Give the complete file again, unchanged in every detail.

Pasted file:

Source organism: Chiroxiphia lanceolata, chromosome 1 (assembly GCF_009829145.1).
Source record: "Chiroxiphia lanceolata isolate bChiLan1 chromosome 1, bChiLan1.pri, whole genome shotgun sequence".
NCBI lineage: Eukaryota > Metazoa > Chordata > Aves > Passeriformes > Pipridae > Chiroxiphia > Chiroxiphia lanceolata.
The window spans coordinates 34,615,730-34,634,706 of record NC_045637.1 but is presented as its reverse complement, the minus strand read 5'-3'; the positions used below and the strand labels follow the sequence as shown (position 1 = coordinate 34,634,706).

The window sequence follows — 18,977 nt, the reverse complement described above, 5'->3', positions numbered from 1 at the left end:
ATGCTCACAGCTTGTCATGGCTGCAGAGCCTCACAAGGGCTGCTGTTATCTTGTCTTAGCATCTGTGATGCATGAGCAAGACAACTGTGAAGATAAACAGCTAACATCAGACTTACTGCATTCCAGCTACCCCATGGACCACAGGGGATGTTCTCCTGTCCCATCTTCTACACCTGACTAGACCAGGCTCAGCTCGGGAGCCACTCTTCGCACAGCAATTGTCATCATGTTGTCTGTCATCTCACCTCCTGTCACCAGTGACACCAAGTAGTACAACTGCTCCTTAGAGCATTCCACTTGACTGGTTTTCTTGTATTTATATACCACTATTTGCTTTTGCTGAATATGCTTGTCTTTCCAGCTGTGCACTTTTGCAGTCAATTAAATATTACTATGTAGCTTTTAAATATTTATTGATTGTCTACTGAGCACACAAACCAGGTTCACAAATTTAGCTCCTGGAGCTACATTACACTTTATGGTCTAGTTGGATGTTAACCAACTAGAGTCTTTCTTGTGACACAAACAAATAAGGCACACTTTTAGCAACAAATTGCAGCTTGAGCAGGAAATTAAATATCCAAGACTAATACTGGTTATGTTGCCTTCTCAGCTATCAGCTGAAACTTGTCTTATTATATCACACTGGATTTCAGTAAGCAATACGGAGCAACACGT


Source organism: Chiroxiphia lanceolata, chromosome 1 (assembly GCF_009829145.1).
Source record: "Chiroxiphia lanceolata isolate bChiLan1 chromosome 1, bChiLan1.pri, whole genome shotgun sequence".
NCBI lineage: Eukaryota > Metazoa > Chordata > Aves > Passeriformes > Pipridae > Chiroxiphia > Chiroxiphia lanceolata.
The window spans coordinates 34,615,730-34,634,706 of record NC_045637.1 but is presented as its reverse complement, the minus strand read 5'-3'; the positions used below and the strand labels follow the sequence as shown (position 1 = coordinate 34,634,706).

The window sequence follows — 18,977 nt, the reverse complement described above, 5'->3', positions numbered from 1 at the left end:
ATGCTCACAGCTTGTCATGGCTGCAGAGCCTCACAAGGGCTGCTGTTATCTTGTCTTAGCATCTGTGATGCATGAGCAAGACAACTGTGAAGATAAACAGCTAACATCAGACTTACTGCATTCCAGCTACCCCATGGACCACAGGGGATGTTCTCCTGTCCCATCTTCTACACCTGACTAGACCAGGCTCAGCTCGGGAGCCACTCTTCGCACAGCAATTGTCATCATGTTGTCTGTCATCTCACCTCCTGTCACCAGTGACACCAAGTAGTACAACTGCTCCTTAGAGCATTCCACTTGACTGGTTTTCTTGTATTTATATACCACTATTTGCTTTTGCTGAATATGCTTGTCTTTCCAGCTGTGCACTTTTGCAGTCAATTAAATATTACTATGTAGCTTTTAAATATTTATTGATTGTCTACTGAGCACACAAACCAGGTTCACAAATTTAGCTCCTGGAGCTACATTACACTTTATGGTCTAGTTGGATGTTAACCAACTAGAGTCTTTCTTGTGACACAAACAAATAAGGCACACTTTTAGCAACAAATTGCAGCTTGAGCAGGAAATTAAATATCCAAGACTAATACTGGTTATGTTGCCTTCTCAGCTATCAGCTGAAACTTGTCTTATTATATCACACTGGATTTCAGTAAGCAATACGGAGCAACACGT